Before I sit down and write anything, even something in my journal, I wait until I am moved to words.  Yesterday morning, I was touched deeply by a few words from Randy Pausch's last lecture as a professor (that video going around on YouTube lately): "The key question to keep asking is, Are you spending your time on the right things?  Because time is all you have. "  (Other favorites are "When there is an elephant in the room, introduce it" and "We cannot change the cards we are dealt, just how we play the hand".)

So simple, but so powerful.  This falls in line with life as I am living it right now.  So many experiences of late have reminded me that even though most days I tend to believe time does not exist, sometimes I feel time is all we have.  Try to tell any mom in the world time does not exist.  My little one is bigger today than she was yesterday.  It's hard to deny the passage of time when you're changing diaper sizes quicker than you can say "poop" and constantly putting away grown-out clothing.

I'm also starting to realize that time equals change.  And if all we have is time, then all we have is change. And if all we have is change, then we are all just giant clusters of adaptability and acceptance.

On our daily walk, I looked over at my husband and thought of the Ho'Oponopono shamanic prayer of "I am sorry, please forgive me, I love you, thank you."  And I said it out loud.  Because something had crept up on me and I hadn't even noticed.

"For what?" he asked.  (Sometimes I can't handle how beautiful and pure he is.)

"For letting myself get out of the NOW with you and for nitpicking at everything.  For thinking you needed to be anything or anyone but you."

I was so glad to have caught myself in that place because it means I'm using my awareness.  The thing is, I don't know when or why it started to happen.  Which is when I started this long internal pontification regarding change.  I realized that when I have been the most adaptable to change was when I feel like life was flowing freely and purposefully.  Whereas when I resist it, I feel like I am spiraling down into a very dark abyss.  As the years go by, I realize change is probably the closest thing to answering what the meaning of life is.  Which is half reassuring and half totally hair-raising because you could either smile and think "I wonder what's next?" or you could go the Murphy way and frantically ask "oh sit, what's next?!?!?!"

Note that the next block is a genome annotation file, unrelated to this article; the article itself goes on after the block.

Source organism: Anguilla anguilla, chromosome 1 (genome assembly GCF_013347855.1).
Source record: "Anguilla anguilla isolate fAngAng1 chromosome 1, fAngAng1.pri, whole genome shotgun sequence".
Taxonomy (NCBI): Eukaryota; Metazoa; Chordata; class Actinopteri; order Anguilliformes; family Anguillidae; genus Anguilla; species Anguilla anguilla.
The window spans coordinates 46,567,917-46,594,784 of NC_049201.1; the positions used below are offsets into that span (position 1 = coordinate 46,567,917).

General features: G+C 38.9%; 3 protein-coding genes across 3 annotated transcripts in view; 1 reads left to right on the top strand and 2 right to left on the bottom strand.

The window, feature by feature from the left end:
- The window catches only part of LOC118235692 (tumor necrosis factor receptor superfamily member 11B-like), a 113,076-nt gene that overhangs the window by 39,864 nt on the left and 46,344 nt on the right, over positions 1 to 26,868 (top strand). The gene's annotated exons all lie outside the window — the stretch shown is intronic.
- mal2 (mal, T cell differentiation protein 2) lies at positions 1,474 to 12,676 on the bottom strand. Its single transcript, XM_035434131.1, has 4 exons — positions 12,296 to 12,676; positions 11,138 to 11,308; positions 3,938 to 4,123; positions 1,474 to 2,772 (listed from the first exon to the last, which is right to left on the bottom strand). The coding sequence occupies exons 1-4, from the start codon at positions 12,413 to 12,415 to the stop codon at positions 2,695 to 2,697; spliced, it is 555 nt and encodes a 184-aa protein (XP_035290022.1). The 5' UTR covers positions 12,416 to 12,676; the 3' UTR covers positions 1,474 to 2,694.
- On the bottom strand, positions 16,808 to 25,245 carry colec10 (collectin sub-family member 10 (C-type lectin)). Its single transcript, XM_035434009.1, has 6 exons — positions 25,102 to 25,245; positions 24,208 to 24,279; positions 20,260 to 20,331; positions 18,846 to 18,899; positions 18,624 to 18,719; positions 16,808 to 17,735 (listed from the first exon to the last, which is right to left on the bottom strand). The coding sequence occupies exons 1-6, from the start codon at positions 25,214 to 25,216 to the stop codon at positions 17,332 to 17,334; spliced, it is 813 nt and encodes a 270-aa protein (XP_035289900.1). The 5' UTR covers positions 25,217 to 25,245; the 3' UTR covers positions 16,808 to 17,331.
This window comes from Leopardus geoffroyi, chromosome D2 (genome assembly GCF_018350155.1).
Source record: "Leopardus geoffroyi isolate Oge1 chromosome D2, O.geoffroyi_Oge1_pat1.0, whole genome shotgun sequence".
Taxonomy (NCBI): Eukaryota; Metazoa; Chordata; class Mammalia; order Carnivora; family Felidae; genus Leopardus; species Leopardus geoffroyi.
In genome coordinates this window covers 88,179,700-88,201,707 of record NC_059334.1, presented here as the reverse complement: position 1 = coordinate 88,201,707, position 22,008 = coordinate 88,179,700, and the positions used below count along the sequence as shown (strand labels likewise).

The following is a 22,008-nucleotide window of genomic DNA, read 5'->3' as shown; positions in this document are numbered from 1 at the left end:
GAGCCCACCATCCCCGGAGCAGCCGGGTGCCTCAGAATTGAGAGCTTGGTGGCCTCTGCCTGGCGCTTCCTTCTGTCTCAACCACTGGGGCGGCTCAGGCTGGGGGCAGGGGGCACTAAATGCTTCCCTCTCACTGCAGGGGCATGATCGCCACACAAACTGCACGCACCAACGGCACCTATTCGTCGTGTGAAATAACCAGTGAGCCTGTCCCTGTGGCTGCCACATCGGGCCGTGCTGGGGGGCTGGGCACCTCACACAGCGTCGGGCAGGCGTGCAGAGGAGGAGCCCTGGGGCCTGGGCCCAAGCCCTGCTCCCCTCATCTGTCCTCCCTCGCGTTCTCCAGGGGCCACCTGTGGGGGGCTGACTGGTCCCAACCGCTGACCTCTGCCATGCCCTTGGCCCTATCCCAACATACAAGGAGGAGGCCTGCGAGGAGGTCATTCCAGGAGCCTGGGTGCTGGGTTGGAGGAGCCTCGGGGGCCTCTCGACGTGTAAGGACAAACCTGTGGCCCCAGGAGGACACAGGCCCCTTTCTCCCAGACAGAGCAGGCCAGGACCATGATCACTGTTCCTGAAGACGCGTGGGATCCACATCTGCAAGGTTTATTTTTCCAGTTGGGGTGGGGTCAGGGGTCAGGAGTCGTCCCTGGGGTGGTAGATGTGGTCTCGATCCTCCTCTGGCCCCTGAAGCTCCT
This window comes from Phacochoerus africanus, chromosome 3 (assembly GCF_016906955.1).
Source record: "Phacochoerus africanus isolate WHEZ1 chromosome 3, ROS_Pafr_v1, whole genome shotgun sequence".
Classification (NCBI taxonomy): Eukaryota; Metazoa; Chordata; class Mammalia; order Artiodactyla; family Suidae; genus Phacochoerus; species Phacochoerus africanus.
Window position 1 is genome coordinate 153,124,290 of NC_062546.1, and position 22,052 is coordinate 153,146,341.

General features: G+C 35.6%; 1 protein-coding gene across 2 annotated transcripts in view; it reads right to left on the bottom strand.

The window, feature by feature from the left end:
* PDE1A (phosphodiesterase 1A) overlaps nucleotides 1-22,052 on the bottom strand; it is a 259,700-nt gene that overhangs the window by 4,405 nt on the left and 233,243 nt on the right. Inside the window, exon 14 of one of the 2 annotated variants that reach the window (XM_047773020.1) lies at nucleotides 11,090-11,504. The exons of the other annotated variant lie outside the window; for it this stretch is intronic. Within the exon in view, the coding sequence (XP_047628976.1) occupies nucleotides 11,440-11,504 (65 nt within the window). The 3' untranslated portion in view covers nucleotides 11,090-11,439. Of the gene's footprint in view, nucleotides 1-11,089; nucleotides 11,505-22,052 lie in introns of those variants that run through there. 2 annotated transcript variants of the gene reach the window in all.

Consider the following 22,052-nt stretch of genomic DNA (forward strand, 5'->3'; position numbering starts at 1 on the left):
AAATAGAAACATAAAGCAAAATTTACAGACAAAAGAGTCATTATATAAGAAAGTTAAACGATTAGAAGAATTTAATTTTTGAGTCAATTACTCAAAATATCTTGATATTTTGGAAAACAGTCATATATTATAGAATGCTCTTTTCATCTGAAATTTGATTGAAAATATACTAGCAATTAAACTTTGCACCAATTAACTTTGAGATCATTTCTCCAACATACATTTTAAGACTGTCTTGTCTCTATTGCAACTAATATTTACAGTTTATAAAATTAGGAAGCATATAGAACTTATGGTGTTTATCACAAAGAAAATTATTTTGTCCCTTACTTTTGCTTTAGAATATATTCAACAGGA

As I was feeding my little one last night from a spoon for the first time, I thought how she is such a beautiful example of swift and efficient change.  In a year she will do the most changing in her entire life.  And the best part about it for her is that she is always present.  She's not bogged down by her past or her future, she's just living her moments.  Oh, to be a baby!  :)  I let her feeding be a sort of meditation for me.  I began to breathe slowly and intentionally, trying to keep my thoughts on that moment with her and not worrying about how fast she's growing up and "Who will she be in a year?  Five?  Ten?"  Then is when I can relax and BE with her.  Which then- of course- brings substantial and insurmountable joy.

Lately, everything has felt like change.  A sick friend. My friends' losses.  Moving.  My little one's growth.  My ever-evolving marriage.  The evolving inner terrains of my mind, body, and soul.  The face of the earth and its people.  Global knowledge (and its insistent nemesis: global ignorance).  Through all of it, I realize the importance of simple things.  Breath.  Gratitude.  Openness.  Love.  Something about motherhood coupled with all my experiences in these last few months have flung my heart open again as it had been about a decade ago following a traumatic experience.  I am humbled and grateful for this because it has brought me to the lighter side of things again.  To the light of all things... including myself.

To anyone who is reading this, whether I know you or not, I humbly offer this prayer:

I am sorry.

Please forgive me.

I love you.